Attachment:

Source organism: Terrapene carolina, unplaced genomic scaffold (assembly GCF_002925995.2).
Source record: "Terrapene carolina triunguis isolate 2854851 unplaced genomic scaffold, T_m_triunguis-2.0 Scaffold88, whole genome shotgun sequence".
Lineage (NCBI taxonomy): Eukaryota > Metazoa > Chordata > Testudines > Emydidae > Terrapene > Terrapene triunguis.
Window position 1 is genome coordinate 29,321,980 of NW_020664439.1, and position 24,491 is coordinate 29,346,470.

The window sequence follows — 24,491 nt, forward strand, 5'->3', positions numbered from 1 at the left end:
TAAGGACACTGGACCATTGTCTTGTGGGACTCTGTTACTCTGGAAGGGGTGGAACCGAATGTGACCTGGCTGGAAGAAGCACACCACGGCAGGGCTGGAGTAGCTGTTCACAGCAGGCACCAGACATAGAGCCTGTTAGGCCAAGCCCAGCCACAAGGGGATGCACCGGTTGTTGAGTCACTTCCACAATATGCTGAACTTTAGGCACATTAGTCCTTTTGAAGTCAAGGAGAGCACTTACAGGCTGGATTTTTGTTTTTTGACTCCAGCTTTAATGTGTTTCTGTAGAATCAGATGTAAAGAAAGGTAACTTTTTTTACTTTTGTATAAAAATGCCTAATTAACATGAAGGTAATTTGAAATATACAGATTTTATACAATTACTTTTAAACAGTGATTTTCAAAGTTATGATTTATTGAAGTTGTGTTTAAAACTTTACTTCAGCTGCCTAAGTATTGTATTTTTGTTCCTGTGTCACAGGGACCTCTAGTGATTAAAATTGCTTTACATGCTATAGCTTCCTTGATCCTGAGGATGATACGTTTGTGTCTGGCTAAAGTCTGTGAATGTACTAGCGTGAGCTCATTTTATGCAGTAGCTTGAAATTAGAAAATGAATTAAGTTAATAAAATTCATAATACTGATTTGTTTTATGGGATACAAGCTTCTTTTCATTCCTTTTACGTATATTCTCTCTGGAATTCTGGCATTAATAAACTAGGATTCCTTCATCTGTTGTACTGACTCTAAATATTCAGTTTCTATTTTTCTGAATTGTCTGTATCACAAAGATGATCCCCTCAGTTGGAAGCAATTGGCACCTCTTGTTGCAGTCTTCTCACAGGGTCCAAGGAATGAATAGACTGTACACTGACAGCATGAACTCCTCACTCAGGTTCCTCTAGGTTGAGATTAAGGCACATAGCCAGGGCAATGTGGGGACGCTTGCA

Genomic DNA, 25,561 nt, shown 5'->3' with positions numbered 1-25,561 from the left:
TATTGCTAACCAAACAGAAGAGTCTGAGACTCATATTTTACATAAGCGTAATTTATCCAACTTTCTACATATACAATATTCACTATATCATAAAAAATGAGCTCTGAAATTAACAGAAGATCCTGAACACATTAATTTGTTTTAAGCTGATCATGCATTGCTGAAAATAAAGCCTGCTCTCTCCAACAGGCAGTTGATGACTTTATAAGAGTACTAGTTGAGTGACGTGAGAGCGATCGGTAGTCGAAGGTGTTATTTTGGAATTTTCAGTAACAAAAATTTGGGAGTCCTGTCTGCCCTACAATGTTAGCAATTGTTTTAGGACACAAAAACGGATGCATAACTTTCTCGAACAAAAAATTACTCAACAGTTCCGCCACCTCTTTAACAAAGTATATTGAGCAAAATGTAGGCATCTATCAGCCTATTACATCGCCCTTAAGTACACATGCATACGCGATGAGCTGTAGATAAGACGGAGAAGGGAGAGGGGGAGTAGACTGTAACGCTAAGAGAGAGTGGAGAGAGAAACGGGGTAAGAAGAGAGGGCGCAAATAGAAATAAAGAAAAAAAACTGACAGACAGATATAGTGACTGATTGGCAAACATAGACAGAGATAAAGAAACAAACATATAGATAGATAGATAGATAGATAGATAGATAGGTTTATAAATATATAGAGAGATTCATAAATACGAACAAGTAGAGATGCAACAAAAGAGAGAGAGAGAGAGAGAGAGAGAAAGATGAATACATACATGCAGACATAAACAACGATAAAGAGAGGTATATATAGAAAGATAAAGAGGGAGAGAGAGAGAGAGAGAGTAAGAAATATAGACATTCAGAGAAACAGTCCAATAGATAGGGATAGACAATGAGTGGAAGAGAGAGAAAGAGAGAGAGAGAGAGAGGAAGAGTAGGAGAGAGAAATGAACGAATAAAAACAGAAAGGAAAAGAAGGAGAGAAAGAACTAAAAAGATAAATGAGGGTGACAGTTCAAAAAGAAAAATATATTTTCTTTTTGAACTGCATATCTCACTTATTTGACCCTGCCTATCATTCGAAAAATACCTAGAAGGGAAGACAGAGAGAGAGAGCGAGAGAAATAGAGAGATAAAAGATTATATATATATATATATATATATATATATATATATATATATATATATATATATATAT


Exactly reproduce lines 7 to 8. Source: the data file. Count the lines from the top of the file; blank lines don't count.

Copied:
Genomic DNA, 25,561 nt, shown 5'->3' with positions numbered 1-25,561 from the left:
TATTGCTAACCAAACAGAAGAGTCTGAGACTCATATTTTACATAAGCGTAATTTATCCAACTTTCTACATATACAATATTCACTATATCATAAAAAATGAGCTCTGAAATTAACAGAAGATCCTGAACACATTAATTTGTTTTAAGCTGATCATGCATTGCTGAAAATAAAGCCTGCTCTCTCCAACAGGCAGTTGATGACTTTATAAGAGTACTAGTTGAGTGACGTGAGAGCGATCGGTAGTCGAAGGTGTTATTTTGGAATTTTCAGTAACAAAAATTTGGGAGTCCTGTCTGCCCTACAATGTTAGCAATTGTTTTAGGACACAAAAACGGATGCATAACTTTCTCGAACAAAAAATTACTCAACAGTTCCGCCACCTCTTTAACAAAGTATATTGAGCAAAATGTAGGCATCTATCAGCCTATTACATCGCCCTTAAGTACACATGCATACGCGATGAGCTGTAGATAAGACGGAGAAGGGAGAGGGGGAGTAGACTGTAACGCTAAGAGAGAGTGGAGAGAGAAACGGGGTAAGAAGAGAGGGCGCAAATAGAAATAAAGAAAAAAAACTGACAGACAGATATAGTGACTGATTGGCAAACATAGACAGAGATAAAGAAACAAACATATAGATAGATAGATAGATAGATAGATAGATAGGTTTATAAATATATAGAGAGATTCATAAATACGAACAAGTAGAGATGCAACAAAAGAGAGAGAGAGAGAGAGAGAGAGAAAGATGAATACATACATGCAGACATAAACAACGATAAAGAGAGGTATATATAGAAAGATAAAGAGGGAGAGAGAGAGAGAGAGAGTAAGAAATATAGACATTCAGAGAAACAGTCCAATAGATAGGGATAGACAATGAGTGGAAGAGAGAGAAAGAGAGAGAGAGAGAGAGGAAGAGTAGGAGAGAGAAATGAACGAATAAAAACAGAAAGGAAAAGAAGGAGAGAAAGAACTAAAAAGATAAATGAGGGTGACAGTTCAAAAAGAAAAATATATTTTCTTTTTGAACTGCATATCTCACTTATTTGACCCTGCCTATCATTCGAAAAATACCTAGAAGGGAAGACAGAGAGAGAGAGCGAGAGAAATAGAGAGATAAAAGATTATATATATATATATATATATATATATATATATATATATATATATATATATATATAT